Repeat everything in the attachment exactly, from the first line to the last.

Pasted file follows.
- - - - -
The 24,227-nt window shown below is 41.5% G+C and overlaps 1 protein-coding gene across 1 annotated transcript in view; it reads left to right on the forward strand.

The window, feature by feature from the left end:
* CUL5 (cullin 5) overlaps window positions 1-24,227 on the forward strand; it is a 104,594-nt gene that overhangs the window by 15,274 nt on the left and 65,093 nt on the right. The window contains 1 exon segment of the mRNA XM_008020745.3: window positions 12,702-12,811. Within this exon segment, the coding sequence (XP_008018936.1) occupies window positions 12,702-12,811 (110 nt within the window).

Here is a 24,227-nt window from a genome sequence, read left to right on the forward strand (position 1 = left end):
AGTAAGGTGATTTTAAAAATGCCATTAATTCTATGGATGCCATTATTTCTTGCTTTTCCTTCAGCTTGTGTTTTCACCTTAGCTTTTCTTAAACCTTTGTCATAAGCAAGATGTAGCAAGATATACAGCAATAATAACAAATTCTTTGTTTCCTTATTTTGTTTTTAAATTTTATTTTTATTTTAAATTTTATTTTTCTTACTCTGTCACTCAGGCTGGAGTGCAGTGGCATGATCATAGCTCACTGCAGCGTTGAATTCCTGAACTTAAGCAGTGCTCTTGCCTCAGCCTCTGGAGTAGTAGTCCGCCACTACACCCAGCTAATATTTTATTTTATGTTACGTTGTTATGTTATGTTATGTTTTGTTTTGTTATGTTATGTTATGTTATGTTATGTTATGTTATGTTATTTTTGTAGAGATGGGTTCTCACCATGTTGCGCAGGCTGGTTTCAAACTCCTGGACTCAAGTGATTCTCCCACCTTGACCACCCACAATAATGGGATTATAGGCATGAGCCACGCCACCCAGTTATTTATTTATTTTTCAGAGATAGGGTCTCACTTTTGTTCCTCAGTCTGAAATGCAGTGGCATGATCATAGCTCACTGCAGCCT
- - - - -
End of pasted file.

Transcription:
The 24,227-nt window shown below is 41.5% G+C and overlaps 1 protein-coding gene across 1 annotated transcript in view; it reads left to right on the forward strand.

The window, feature by feature from the left end:
* CUL5 (cullin 5) overlaps window positions 1-24,227 on the forward strand; it is a 104,594-nt gene that overhangs the window by 15,274 nt on the left and 65,093 nt on the right. The window contains 1 exon segment of the mRNA XM_008020745.3: window positions 12,702-12,811. Within this exon segment, the coding sequence (XP_008018936.1) occupies window positions 12,702-12,811 (110 nt within the window).

Here is a 24,227-nt window from a genome sequence, read left to right on the forward strand (position 1 = left end):
AGTAAGGTGATTTTAAAAATGCCATTAATTCTATGGATGCCATTATTTCTTGCTTTTCCTTCAGCTTGTGTTTTCACCTTAGCTTTTCTTAAACCTTTGTCATAAGCAAGATGTAGCAAGATATACAGCAATAATAACAAATTCTTTGTTTCCTTATTTTGTTTTTAAATTTTATTTTTATTTTAAATTTTATTTTTCTTACTCTGTCACTCAGGCTGGAGTGCAGTGGCATGATCATAGCTCACTGCAGCGTTGAATTCCTGAACTTAAGCAGTGCTCTTGCCTCAGCCTCTGGAGTAGTAGTCCGCCACTACACCCAGCTAATATTTTATTTTATGTTACGTTGTTATGTTATGTTATGTTTTGTTTTGTTATGTTATGTTATGTTATGTTATGTTATGTTATGTTATTTTTGTAGAGATGGGTTCTCACCATGTTGCGCAGGCTGGTTTCAAACTCCTGGACTCAAGTGATTCTCCCACCTTGACCACCCACAATAATGGGATTATAGGCATGAGCCACGCCACCCAGTTATTTATTTATTTTTCAGAGATAGGGTCTCACTTTTGTTCCTCAGTCTGAAATGCAGTGGCATGATCATAGCTCACTGCAGCCT